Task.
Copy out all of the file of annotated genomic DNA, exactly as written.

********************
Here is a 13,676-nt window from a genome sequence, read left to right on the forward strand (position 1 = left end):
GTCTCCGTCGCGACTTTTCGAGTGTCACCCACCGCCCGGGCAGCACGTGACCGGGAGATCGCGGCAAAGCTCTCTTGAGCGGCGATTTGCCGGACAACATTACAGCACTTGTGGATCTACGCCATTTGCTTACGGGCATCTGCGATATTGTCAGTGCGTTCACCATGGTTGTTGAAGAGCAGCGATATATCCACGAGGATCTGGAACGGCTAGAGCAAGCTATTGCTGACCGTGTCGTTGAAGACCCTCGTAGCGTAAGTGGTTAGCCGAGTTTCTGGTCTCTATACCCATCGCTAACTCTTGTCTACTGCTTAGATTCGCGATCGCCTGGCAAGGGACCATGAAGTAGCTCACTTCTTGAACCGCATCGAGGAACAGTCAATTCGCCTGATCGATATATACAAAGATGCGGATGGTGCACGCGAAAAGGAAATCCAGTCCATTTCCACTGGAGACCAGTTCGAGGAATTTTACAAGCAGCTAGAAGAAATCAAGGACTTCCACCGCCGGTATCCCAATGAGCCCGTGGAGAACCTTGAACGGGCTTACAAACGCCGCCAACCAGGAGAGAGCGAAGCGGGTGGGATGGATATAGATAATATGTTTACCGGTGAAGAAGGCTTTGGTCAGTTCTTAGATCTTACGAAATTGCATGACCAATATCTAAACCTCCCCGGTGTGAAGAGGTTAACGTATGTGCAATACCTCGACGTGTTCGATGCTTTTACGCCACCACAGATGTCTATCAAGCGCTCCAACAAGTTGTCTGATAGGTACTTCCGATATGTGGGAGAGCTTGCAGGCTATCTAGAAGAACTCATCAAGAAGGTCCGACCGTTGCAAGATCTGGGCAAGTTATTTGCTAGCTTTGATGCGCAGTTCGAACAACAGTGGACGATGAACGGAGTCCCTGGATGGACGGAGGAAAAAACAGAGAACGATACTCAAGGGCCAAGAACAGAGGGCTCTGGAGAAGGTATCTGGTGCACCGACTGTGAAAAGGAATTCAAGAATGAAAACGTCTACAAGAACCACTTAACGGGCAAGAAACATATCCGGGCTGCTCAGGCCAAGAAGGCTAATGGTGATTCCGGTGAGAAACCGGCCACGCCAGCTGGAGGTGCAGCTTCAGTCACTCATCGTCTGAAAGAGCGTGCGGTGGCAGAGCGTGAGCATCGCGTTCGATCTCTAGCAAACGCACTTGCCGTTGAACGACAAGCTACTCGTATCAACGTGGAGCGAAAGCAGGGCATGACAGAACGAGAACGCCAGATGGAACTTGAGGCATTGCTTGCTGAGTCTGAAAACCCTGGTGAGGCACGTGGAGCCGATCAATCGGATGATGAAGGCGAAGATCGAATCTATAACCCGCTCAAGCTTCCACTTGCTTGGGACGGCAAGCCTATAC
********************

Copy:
Here is a 13,676-nt window from a genome sequence, read left to right on the forward strand (position 1 = left end):
GTCTCCGTCGCGACTTTTCGAGTGTCACCCACCGCCCGGGCAGCACGTGACCGGGAGATCGCGGCAAAGCTCTCTTGAGCGGCGATTTGCCGGACAACATTACAGCACTTGTGGATCTACGCCATTTGCTTACGGGCATCTGCGATATTGTCAGTGCGTTCACCATGGTTGTTGAAGAGCAGCGATATATCCACGAGGATCTGGAACGGCTAGAGCAAGCTATTGCTGACCGTGTCGTTGAAGACCCTCGTAGCGTAAGTGGTTAGCCGAGTTTCTGGTCTCTATACCCATCGCTAACTCTTGTCTACTGCTTAGATTCGCGATCGCCTGGCAAGGGACCATGAAGTAGCTCACTTCTTGAACCGCATCGAGGAACAGTCAATTCGCCTGATCGATATATACAAAGATGCGGATGGTGCACGCGAAAAGGAAATCCAGTCCATTTCCACTGGAGACCAGTTCGAGGAATTTTACAAGCAGCTAGAAGAAATCAAGGACTTCCACCGCCGGTATCCCAATGAGCCCGTGGAGAACCTTGAACGGGCTTACAAACGCCGCCAACCAGGAGAGAGCGAAGCGGGTGGGATGGATATAGATAATATGTTTACCGGTGAAGAAGGCTTTGGTCAGTTCTTAGATCTTACGAAATTGCATGACCAATATCTAAACCTCCCCGGTGTGAAGAGGTTAACGTATGTGCAATACCTCGACGTGTTCGATGCTTTTACGCCACCACAGATGTCTATCAAGCGCTCCAACAAGTTGTCTGATAGGTACTTCCGATATGTGGGAGAGCTTGCAGGCTATCTAGAAGAACTCATCAAGAAGGTCCGACCGTTGCAAGATCTGGGCAAGTTATTTGCTAGCTTTGATGCGCAGTTCGAACAACAGTGGACGATGAACGGAGTCCCTGGATGGACGGAGGAAAAAACAGAGAACGATACTCAAGGGCCAAGAACAGAGGGCTCTGGAGAAGGTATCTGGTGCACCGACTGTGAAAAGGAATTCAAGAATGAAAACGTCTACAAGAACCACTTAACGGGCAAGAAACATATCCGGGCTGCTCAGGCCAAGAAGGCTAATGGTGATTCCGGTGAGAAACCGGCCACGCCAGCTGGAGGTGCAGCTTCAGTCACTCATCGTCTGAAAGAGCGTGCGGTGGCAGAGCGTGAGCATCGCGTTCGATCTCTAGCAAACGCACTTGCCGTTGAACGACAAGCTACTCGTATCAACGTGGAGCGAAAGCAGGGCATGACAGAACGAGAACGCCAGATGGAACTTGAGGCATTGCTTGCTGAGTCTGAAAACCCTGGTGAGGCACGTGGAGCCGATCAATCGGATGATGAAGGCGAAGATCGAATCTATAACCCGCTCAAGCTTCCACTTGCTTGGGACGGCAAGCCTATAC